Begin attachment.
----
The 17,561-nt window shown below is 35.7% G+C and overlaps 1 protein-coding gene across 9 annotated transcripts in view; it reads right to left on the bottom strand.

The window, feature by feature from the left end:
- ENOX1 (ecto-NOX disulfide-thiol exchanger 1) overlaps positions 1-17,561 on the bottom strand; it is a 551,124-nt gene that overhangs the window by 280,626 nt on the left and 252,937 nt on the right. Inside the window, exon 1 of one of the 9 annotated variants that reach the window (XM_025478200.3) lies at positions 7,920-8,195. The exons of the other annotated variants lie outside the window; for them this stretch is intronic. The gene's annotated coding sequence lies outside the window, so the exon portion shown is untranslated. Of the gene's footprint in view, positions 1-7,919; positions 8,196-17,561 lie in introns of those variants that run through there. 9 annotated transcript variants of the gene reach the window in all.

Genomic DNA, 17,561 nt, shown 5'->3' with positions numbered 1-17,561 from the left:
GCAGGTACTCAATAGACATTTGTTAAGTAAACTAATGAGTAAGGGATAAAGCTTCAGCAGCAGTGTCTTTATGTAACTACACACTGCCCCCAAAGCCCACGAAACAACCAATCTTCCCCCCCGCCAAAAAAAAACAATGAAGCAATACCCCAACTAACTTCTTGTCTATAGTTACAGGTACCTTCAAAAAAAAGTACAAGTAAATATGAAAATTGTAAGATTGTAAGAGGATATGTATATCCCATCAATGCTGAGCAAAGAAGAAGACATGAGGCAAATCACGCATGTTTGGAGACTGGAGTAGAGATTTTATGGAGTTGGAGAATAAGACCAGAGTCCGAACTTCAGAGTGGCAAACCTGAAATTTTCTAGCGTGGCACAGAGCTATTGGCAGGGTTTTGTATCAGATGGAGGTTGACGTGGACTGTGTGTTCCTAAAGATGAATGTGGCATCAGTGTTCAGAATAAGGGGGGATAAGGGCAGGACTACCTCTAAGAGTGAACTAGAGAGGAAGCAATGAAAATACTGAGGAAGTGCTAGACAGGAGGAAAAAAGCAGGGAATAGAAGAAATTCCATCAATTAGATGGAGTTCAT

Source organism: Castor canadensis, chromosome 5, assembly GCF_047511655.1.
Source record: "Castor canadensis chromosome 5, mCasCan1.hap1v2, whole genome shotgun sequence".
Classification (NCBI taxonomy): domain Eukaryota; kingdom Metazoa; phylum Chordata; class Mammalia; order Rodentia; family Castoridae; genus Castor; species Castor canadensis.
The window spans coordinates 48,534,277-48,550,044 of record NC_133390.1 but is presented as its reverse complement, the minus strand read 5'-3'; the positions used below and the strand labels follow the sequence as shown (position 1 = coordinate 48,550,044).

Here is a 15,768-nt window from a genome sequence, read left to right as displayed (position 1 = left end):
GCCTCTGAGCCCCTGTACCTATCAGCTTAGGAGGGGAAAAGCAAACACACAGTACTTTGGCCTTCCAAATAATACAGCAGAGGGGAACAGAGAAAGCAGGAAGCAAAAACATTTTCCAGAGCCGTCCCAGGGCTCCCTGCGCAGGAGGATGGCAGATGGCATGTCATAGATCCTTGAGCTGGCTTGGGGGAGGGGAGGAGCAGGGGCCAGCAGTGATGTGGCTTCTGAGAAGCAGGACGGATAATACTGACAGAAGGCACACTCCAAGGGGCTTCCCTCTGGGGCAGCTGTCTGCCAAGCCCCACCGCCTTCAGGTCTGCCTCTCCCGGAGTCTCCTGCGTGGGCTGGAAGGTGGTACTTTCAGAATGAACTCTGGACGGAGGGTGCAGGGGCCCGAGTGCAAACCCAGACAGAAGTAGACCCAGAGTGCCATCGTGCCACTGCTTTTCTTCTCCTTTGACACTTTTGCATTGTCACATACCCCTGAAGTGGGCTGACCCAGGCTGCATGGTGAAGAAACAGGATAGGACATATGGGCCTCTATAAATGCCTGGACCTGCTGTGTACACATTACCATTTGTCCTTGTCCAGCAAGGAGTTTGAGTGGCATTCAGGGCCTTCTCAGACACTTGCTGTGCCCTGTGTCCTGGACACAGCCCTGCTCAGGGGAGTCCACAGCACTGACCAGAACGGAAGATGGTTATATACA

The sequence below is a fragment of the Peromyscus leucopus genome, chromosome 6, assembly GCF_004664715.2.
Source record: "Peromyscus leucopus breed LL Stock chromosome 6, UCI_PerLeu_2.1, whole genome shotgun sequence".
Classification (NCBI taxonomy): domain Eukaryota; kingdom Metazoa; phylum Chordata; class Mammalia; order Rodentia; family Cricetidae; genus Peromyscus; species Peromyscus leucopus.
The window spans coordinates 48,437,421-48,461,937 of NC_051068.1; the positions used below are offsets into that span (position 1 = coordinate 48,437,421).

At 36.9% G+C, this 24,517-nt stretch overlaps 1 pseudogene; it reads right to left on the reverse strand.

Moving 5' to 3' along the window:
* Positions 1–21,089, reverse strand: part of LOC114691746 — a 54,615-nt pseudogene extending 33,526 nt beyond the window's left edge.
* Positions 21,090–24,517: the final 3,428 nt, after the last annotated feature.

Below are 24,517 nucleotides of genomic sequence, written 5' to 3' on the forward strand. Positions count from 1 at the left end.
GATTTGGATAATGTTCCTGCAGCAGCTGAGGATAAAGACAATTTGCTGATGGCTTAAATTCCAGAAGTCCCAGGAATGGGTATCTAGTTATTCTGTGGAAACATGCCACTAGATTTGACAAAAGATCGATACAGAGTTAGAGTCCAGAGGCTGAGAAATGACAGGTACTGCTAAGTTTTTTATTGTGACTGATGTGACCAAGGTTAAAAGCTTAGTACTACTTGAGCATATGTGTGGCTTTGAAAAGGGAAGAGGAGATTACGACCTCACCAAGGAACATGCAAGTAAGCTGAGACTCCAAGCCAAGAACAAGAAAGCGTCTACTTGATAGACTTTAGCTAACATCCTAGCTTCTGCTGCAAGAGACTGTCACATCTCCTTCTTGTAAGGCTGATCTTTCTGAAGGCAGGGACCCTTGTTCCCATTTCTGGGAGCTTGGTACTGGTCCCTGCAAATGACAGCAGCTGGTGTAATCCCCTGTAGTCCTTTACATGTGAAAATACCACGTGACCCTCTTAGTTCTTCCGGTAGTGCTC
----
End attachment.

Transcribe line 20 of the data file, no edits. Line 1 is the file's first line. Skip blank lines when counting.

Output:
Below are 24,517 nucleotides of genomic sequence, written 5' to 3' on the forward strand. Positions count from 1 at the left end.